M. Ceccato, M. Marin, K. Mens, L. Moonen, P. Tonella, T. Tourwe'.

A Qualitative Comparison of Three Aspect Mining Techniques.


Abstract

The fact that crosscutting concerns (aspects) cannot be well modularized in object oriented software is an impediment to program comprehension: the implementation of a concern is typically scattered over many locations and tangled with the implementation of other concerns, resulting in a system that is hard to explore and understand.

Aspect mining aims to identify crosscutting concerns in a system, thereby improving the system's comprehensibility and enabling migration of existing (object-oriented) programs to aspect-oriented ones.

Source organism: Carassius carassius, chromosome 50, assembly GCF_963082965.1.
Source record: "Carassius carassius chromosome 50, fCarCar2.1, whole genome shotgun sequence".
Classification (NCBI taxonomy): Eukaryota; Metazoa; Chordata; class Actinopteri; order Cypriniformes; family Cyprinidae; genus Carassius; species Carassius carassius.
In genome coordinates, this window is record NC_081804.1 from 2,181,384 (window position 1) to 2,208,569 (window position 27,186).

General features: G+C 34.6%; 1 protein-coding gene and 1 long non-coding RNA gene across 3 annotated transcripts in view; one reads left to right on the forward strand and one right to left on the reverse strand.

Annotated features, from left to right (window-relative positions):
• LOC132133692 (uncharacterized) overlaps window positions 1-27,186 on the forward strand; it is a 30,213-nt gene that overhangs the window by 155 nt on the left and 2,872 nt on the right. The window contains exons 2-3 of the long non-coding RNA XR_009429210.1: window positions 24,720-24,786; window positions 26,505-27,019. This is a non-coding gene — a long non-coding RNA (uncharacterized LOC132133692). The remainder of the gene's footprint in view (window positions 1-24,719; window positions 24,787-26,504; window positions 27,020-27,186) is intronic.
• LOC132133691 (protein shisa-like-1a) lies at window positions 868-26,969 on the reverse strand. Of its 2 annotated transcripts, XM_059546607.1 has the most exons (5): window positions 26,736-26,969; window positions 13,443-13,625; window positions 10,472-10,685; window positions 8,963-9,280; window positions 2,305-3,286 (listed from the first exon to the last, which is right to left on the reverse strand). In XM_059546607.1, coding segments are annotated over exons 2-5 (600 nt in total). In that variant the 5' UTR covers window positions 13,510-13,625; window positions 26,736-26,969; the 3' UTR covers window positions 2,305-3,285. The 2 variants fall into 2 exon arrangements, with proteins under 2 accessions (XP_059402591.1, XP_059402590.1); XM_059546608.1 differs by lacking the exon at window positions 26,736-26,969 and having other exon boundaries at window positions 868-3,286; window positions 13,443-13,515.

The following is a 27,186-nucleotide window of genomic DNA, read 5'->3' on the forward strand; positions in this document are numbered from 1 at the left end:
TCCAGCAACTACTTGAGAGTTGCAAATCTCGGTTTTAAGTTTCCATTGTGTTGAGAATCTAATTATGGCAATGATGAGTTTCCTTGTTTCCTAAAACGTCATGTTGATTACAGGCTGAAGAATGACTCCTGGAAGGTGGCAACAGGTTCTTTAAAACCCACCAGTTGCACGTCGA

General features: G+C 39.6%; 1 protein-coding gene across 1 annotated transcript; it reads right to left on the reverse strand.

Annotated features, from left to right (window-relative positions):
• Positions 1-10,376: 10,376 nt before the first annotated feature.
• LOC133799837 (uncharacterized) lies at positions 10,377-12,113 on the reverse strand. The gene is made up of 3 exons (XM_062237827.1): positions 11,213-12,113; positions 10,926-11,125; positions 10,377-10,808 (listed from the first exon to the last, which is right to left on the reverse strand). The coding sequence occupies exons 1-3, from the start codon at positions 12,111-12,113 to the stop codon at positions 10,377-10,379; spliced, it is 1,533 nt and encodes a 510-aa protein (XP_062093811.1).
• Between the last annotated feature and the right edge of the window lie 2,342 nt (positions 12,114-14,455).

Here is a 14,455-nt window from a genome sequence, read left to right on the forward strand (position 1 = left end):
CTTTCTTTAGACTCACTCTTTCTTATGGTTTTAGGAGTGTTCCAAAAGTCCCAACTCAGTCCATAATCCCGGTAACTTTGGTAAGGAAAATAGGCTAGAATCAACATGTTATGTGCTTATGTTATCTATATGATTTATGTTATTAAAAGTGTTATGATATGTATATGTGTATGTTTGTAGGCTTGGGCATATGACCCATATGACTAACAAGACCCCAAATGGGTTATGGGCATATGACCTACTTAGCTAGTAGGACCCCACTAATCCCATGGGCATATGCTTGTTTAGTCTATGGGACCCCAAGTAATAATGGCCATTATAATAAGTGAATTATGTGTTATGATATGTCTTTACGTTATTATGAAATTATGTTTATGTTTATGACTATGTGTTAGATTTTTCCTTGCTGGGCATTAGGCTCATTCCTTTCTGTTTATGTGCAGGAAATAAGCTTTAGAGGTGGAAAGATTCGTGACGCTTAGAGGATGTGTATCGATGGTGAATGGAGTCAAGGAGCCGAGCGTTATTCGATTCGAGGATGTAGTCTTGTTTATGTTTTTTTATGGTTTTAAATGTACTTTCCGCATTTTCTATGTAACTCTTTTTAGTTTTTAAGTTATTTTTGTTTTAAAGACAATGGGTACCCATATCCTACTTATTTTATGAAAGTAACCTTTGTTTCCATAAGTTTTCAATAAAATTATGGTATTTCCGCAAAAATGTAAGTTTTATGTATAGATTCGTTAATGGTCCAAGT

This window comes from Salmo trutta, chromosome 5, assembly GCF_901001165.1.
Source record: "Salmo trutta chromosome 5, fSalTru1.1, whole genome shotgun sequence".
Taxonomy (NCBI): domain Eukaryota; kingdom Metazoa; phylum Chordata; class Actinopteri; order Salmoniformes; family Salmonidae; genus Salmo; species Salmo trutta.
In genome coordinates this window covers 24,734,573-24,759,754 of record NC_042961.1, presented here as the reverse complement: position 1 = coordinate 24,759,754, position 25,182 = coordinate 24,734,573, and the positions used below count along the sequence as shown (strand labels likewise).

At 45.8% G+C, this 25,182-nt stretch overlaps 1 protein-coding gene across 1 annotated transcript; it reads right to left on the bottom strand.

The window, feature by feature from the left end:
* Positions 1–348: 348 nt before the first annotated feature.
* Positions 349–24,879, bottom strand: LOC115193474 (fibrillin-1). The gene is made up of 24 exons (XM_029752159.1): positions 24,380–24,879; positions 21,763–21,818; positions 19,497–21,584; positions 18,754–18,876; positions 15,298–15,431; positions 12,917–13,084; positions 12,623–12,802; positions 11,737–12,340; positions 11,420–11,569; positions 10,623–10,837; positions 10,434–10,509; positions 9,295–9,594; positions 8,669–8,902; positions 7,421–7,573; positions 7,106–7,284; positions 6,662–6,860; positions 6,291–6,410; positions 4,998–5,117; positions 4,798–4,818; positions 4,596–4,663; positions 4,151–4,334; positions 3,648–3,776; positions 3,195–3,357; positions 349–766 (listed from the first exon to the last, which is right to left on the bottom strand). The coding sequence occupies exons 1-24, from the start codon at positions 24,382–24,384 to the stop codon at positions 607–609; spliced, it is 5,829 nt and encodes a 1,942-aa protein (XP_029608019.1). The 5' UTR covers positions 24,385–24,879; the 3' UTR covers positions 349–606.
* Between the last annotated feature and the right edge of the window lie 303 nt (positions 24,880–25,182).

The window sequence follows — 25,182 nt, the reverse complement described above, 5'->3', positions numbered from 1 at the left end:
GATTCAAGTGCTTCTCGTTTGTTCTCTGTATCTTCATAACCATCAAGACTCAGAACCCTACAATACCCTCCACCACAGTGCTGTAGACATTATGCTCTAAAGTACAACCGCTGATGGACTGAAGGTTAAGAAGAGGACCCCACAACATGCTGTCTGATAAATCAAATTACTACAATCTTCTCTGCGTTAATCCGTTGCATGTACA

In this paper, we compare three aspect mining techniques that were developed independently by different research teams: fan-in analysis, identifier analysis and dynamic analysis. We apply each technique to the same case (JHotDraw) and mutually compare the individual results of each technique based on the discovered aspects and on the level of detail and quality of those aspects. Strengths, weaknesses and underlying assumptions of each technique are discussed, as well as their complementarity. We conclude with a discussion of possible ways to combine the techniques in order to achieve a better overall aspect-mining technique.

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